"Regardless of the advanced-search capabilities of the database they were querying, “Students generally treated all search boxes as the equivalent of a Google search box, and searched ‘Google-style,’ using the ‘any word anywhere’ keyword as a default,”
Or, "Unfortunately, professors are not necessarily any more knowledgeable about library resources than their students are." The conclusions also mentioned that students felt disconnected from the librarians.
The message for teacher-librarians is two-fold:
- to bridge the librarian disconnect, and
- teach students to search Google, even if you don't like it. (Deal with it and embrace the advanced search.)
If students are swimming in Google, we have to throw them a life preserver. While this article does a good job of pointing out what the issues are, it did not offer a great deal of advice for teaching proper searching techniques to students. Each librarian out there probably has a few good models -- tricks of the trades so-to-speak-- which have worked well.
There was an excellent article published a few months ago in Multimedia & Internet@Schools which really offered some basic techniques for success. It is more important to read the answers than to just read about the problem. Read below one paragraph from this article entitled, How Google Works: Are Search Engines Really Dumb and Why Should Educators Care? By Paul Barron Jan 1, 2011 "Using Google to Hook Students
Educators know that libraries provide access to more relevant information sources and that there are specialists in libraries who enjoy helping students with their research projects. The challenge is influencing the students to use the resources.
Students’ preference to begin their research with Google provides opportunities for educators to integrate the databases hosted in the school library into their research. After teaching a student to use the advanced search features in Google, educators can show how, with minimal modifications, Google’s advanced search syntaxes are similar to the features provided by the library’s proprietary databases. After teaching students to search using Google’s advanced search options, an effective leading question is to ask the student, “Would you like me to teach you a search method that saves you time, provides more relevant resources, and that will improve the quality of your research and earn you a higher grade?”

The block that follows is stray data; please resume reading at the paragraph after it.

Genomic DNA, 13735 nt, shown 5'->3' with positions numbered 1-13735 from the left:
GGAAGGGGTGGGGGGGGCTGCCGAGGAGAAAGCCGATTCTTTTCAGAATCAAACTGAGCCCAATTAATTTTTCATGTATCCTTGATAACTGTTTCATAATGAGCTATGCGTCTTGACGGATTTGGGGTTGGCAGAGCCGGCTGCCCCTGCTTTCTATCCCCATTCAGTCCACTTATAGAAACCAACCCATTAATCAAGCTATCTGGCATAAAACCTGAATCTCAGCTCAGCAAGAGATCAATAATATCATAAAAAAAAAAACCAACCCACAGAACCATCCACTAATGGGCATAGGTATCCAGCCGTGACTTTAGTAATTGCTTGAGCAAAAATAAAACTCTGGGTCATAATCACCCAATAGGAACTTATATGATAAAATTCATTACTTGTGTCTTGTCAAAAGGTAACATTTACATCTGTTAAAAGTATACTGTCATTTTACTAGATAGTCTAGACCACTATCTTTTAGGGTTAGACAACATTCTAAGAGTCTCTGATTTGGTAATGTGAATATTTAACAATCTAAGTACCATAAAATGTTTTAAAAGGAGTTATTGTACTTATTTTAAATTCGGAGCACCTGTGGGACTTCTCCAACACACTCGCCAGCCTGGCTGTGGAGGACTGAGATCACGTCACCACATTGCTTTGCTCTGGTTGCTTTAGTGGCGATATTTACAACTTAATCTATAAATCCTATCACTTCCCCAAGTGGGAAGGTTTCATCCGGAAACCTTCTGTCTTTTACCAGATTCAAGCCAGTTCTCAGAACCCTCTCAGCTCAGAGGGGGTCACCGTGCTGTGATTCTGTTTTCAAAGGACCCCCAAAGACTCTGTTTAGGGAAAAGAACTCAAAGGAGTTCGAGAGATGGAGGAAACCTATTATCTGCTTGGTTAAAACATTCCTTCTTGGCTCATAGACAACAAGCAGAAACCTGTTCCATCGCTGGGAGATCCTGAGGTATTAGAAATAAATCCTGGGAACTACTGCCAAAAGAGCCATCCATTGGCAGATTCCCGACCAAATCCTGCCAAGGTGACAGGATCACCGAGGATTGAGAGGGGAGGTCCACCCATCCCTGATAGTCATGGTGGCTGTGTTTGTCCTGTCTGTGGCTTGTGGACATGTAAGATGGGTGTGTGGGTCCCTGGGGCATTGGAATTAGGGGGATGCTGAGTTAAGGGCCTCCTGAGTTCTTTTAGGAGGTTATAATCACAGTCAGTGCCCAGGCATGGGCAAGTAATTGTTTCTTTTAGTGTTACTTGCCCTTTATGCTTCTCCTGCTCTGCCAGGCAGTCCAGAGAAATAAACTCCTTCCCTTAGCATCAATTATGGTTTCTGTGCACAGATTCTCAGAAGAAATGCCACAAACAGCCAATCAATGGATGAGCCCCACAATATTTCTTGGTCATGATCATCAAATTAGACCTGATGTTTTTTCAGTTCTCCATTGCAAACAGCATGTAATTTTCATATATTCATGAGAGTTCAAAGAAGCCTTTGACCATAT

This approach works! Lori Donovan, a teacher-librarian at Thomas Dale High School from Chester, Va., noted: “I revised my lesson plan for teaching students how to search the Web and library databases. Students were frustrated using the Web; when we got to Gale and ABC-CLIO, their amazement in the difference of the quality of information was priceless. One student researching working women of the 1930s said, ‘Google is aggravating; I found much more in Student Resource Center.’”
Or, this piece:
Helping Google—Crafting Queries Using Advanced Search Syntaxes
The search query is the only control that a searcher wields over a search engine. However, librarians know that the predominant difficulty students experience while performing web-based research is conceptualizing the search topic and constructing effective search strings. 24 The inability to construct appropriate search statements limits a student’s success in searching for relevant information.
Unfortunately, most students have not learned that they can influence the accuracy of the search results by stating a search query at an adequate level of detail to help the search engine grasp the intent of the query. 25 The remedy is to first gain an understanding of how search engines work and then craft queries to exploit the factors Google considers when ranking sites, such as the importance of the web page title and the top-level domain of sites. Search engines users should also heed Greg Notess’ dictum that the more words you search for, the smaller and more refined your results list will be for the search query. 26 Also, the more words used in the query, the less likely that Wikipedia will be at the top of the results, if returned at all.
I dare not copy and additional text, less I border on being information ill-literate and copy a "material" part of the article. Please read the full text . This year, as school begins, make it a goal to equip our students for success. Come up with a slogan to drive the message. This generation loves slogans. They work.
"Recipe for Success -- 4 words or more will give you a good score"
"Avoid the lies, narrow your search with 5"
You can probably come up with a better one-- Or, better yet, let your students create one!
Post your favorite teaching suggestion below! Let's all benefit from the experience of others.